Big Deal.

I bought my ticket.

I prepared myself.

I got excited.

I listened to The Byrds, The Burritos, Hillman's solo stuff on repeat on Wednesday night.

I got to work on Thursday.

I went onto the interdweebs to find out what time the gig would start.

Then I realised the gig had been the night before.

My face when.
Believe me when I say I almost burst into tears. I think I made some sort of animal-dying choked noise, and I know I went bright red and started sweating. WAS THIS SOME SORT OF HORRID NIGHTMARE???? Apparently not. I stood up and paced around my desk, probably with steam shooting out of my ears. I then stormed into the producers office.


The ladies stared at me, horrified.

"Did you hurt your arm again?"
"What happened?"
"Are you okay???"

I'm sure that if I were laughing as I told them the story, they would have been sent into peals of laughter, but given the obviously distraught state I was in, they seemed to share (albeit in a decidedly more calm manner) my feeling of utter horror. HELL HATH NO FURY LIKE A NERD WHO MISSED A GIG.

I stomped into the kitchen and stood in front of the fridge, and began shoving chocolate into my mouth.  HEALTH KICK BE DAMNED, I MISSED OUT ON SEEING SOME MANDOLIN AND BANJO PICKING ACTION. I decided to make a coffee, but the fact that I was obviously still in shock meant that I got coffee all over the bench. I stared at the coffee and wondered how on earth I could FAIL SO HARD. Had I massacred a town full of kittens in a past life? Had I played a pivotal role in the formation of the Eagles in a past life? WHAT DID I DO TO DESERVE THIS? Surely it wasn't just my poor organisational skills. Surely not. Pfft. Don't be daft.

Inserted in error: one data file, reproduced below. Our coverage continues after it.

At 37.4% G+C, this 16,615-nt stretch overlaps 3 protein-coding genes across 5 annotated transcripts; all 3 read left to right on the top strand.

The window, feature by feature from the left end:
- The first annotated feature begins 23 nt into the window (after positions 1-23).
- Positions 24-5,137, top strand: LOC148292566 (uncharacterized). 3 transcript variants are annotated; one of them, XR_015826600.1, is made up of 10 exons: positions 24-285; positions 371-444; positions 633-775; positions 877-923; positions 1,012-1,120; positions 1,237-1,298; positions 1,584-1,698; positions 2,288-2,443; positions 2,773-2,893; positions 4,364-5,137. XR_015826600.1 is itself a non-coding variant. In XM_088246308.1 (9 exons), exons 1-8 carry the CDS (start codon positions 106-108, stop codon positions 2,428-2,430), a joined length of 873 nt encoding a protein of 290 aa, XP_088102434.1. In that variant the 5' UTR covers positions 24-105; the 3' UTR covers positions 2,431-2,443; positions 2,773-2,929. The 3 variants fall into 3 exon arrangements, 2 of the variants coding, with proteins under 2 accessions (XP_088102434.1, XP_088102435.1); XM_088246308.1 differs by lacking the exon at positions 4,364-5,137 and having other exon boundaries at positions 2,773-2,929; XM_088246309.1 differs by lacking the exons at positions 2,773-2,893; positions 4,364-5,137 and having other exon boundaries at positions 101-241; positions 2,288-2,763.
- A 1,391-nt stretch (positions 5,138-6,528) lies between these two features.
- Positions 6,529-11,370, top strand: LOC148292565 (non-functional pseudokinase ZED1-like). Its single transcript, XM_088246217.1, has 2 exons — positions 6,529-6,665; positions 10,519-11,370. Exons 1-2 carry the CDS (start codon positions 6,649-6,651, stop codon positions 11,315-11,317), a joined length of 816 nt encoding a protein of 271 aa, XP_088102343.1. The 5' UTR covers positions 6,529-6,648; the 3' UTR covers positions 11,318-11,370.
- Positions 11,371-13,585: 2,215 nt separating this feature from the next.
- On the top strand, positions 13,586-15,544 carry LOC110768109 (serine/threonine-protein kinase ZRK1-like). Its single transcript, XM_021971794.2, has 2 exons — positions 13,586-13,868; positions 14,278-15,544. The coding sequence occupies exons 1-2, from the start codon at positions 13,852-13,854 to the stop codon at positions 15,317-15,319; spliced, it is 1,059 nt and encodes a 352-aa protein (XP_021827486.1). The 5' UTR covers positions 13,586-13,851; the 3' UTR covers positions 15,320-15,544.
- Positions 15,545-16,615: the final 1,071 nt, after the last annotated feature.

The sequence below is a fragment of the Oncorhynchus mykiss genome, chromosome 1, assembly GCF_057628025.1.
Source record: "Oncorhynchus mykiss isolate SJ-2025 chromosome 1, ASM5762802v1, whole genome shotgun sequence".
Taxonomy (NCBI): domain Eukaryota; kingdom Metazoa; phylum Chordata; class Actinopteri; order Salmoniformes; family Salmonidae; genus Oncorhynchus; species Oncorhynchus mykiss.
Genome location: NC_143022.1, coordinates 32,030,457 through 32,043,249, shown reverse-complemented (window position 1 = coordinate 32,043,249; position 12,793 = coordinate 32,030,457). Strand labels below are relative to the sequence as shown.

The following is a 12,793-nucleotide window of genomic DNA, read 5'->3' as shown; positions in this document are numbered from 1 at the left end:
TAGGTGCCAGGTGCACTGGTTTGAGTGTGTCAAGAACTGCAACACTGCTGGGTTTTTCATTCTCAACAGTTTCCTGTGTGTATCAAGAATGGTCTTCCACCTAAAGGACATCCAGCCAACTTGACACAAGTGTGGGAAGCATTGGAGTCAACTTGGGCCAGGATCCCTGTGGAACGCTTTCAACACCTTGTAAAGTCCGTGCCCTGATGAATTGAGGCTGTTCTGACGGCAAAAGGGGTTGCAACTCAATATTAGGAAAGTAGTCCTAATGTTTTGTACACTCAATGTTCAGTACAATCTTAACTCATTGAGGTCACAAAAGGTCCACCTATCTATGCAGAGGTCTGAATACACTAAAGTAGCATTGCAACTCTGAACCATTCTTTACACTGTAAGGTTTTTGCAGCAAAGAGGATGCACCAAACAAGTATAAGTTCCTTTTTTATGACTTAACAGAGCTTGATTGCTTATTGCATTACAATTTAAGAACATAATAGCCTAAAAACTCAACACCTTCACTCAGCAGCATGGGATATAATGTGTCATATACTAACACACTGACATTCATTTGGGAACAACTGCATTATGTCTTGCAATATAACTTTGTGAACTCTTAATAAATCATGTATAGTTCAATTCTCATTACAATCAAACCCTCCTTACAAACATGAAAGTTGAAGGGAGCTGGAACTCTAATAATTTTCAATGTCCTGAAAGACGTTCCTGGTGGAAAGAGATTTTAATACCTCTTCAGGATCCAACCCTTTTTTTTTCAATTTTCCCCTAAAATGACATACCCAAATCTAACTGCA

I can laugh about it now, but at the time I was about seven shades of pissed off/traumatised/deeply, deeply saddened. To think! While I was listening to The Flying Burrito Brothers, Chris Hillman and Herb Pederson were ONSTAGE. At a gig I HAD BOUGHT A TICKET TO. OH, THE HUMANITY. OH, THE INFINITE SORROW.